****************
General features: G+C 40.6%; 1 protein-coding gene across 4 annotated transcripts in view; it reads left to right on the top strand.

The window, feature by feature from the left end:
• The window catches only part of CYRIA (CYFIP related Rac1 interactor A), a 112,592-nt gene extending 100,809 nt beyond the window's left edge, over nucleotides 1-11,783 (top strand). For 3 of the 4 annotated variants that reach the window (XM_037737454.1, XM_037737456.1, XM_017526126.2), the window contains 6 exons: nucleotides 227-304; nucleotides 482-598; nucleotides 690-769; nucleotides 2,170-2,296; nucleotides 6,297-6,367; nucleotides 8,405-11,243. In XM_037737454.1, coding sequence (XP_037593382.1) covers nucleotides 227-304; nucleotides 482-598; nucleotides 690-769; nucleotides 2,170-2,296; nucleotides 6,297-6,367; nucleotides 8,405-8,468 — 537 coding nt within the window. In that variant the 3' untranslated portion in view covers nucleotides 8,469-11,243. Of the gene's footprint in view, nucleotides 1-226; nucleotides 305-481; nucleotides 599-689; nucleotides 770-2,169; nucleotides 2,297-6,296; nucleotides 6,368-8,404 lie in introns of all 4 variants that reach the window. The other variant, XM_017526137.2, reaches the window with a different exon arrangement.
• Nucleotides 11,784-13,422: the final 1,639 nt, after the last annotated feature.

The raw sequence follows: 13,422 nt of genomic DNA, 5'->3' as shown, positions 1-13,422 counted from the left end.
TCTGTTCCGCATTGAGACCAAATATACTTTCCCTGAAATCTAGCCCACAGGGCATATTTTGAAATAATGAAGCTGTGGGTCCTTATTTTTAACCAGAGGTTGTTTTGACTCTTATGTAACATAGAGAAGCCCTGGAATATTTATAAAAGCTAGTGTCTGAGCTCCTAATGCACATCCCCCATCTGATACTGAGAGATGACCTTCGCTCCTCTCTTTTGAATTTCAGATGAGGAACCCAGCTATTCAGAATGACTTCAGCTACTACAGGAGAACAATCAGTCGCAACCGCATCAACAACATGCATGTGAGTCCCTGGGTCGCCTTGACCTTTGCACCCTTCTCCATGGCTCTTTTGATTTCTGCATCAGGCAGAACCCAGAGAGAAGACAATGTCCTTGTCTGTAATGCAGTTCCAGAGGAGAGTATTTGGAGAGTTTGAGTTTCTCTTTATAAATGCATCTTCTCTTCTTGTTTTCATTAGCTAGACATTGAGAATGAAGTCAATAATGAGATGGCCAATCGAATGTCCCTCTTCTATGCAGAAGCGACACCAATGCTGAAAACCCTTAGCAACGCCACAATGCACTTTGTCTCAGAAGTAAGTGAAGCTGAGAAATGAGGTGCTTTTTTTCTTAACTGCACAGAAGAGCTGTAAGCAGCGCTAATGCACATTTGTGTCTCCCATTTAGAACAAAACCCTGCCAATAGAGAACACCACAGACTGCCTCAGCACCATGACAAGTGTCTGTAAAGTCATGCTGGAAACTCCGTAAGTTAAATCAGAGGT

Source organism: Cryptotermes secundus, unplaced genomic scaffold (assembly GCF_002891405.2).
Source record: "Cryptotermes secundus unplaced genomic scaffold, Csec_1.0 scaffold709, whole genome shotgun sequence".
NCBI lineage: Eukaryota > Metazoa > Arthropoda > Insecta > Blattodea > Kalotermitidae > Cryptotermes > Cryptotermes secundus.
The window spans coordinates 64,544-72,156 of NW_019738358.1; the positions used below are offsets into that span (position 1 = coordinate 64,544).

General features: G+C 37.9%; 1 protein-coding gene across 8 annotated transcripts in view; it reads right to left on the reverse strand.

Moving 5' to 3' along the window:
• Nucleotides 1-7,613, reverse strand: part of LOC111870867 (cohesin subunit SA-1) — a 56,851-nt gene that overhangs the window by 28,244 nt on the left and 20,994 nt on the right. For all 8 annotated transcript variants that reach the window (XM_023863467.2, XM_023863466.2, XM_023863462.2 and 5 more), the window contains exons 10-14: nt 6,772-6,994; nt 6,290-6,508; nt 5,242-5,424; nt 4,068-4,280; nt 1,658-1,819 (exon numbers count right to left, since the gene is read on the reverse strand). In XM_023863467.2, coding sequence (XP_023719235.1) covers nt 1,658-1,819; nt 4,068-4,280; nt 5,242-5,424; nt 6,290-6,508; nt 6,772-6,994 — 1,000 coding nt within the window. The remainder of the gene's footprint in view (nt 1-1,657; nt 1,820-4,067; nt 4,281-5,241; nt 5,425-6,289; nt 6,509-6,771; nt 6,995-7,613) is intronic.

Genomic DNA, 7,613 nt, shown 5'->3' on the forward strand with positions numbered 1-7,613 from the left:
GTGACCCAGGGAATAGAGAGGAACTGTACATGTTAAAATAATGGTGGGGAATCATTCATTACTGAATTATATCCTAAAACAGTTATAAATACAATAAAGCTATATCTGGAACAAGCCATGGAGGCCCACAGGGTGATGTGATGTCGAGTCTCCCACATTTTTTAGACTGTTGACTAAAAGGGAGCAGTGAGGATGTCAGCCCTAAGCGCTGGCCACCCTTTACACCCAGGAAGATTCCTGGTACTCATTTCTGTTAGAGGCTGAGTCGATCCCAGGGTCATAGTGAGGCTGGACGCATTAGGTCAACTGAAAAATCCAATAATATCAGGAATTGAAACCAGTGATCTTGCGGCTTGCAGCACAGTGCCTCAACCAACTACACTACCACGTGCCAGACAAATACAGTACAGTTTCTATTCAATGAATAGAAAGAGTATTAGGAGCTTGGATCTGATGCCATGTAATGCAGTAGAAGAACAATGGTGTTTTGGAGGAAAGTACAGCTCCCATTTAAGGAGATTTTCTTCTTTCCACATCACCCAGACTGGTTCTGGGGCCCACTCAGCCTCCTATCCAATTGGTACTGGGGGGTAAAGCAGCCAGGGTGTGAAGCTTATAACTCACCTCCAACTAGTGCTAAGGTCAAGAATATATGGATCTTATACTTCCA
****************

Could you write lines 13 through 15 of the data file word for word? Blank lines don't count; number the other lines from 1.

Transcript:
• Nucleotides 1-7,613, reverse strand: part of LOC111870867 (cohesin subunit SA-1) — a 56,851-nt gene that overhangs the window by 28,244 nt on the left and 20,994 nt on the right. For all 8 annotated transcript variants that reach the window (XM_023863467.2, XM_023863466.2, XM_023863462.2 and 5 more), the window contains exons 10-14: nt 6,772-6,994; nt 6,290-6,508; nt 5,242-5,424; nt 4,068-4,280; nt 1,658-1,819 (exon numbers count right to left, since the gene is read on the reverse strand). In XM_023863467.2, coding sequence (XP_023719235.1) covers nt 1,658-1,819; nt 4,068-4,280; nt 5,242-5,424; nt 6,290-6,508; nt 6,772-6,994 — 1,000 coding nt within the window. The remainder of the gene's footprint in view (nt 1-1,657; nt 1,820-4,067; nt 4,281-5,241; nt 5,425-6,289; nt 6,509-6,771; nt 6,995-7,613) is intronic.

Genomic DNA, 7,613 nt, shown 5'->3' on the forward strand with positions numbered 1-7,613 from the left:
GTGACCCAGGGAATAGAGAGGAACTGTACATGTTAAAATAATGGTGGGGAATCATTCATTACTGAATTATATCCTAAAACAGTTATAAATACAATAAAGCTATATCTGGAACAAGCCATGGAGGCCCACAGGGTGATGTGATGTCGAGTCTCCCACATTTTTTAGACTGTTGACTAAAAGGGAGCAGTGAGGATGTCAGCCCTAAGCGCTGGCCACCCTTTACACCCAGGAAGATTCCTGGTACTCATTTCTGTTAGAGGCTGAGTCGATCCCAGGGTCATAGTGAGGCTGGACGCATTAGGTCAACTGAAAAATCCAATAATATCAGGAATTGAAACCAGTGATCTTGCGGCTTGCAGCACAGTGCCTCAACCAACTACACTACCACGTGCCAGACAAATACAGTACAGTTTCTATTCAATGAATAGAAAGAGTATTAGGAGCTTGGATCTGATGCCATGTAATGCAGTAGAAGAACAATGGTGTTTTGGAGGAAAGTACAGCTCCCATTTAAGGAGATTTTCTTCTTTCCACATCACCCAGACTGGTTCTGGGGCCCACTCAGCCTCCTATCCAATTGGTACTGGGGGGTAAAGCAGCCAGGGTGTGAAGCTTATAACTCACCTCCAACTAGTGCTAAGGTCAAGAATATATGGATCTTATACTTCCA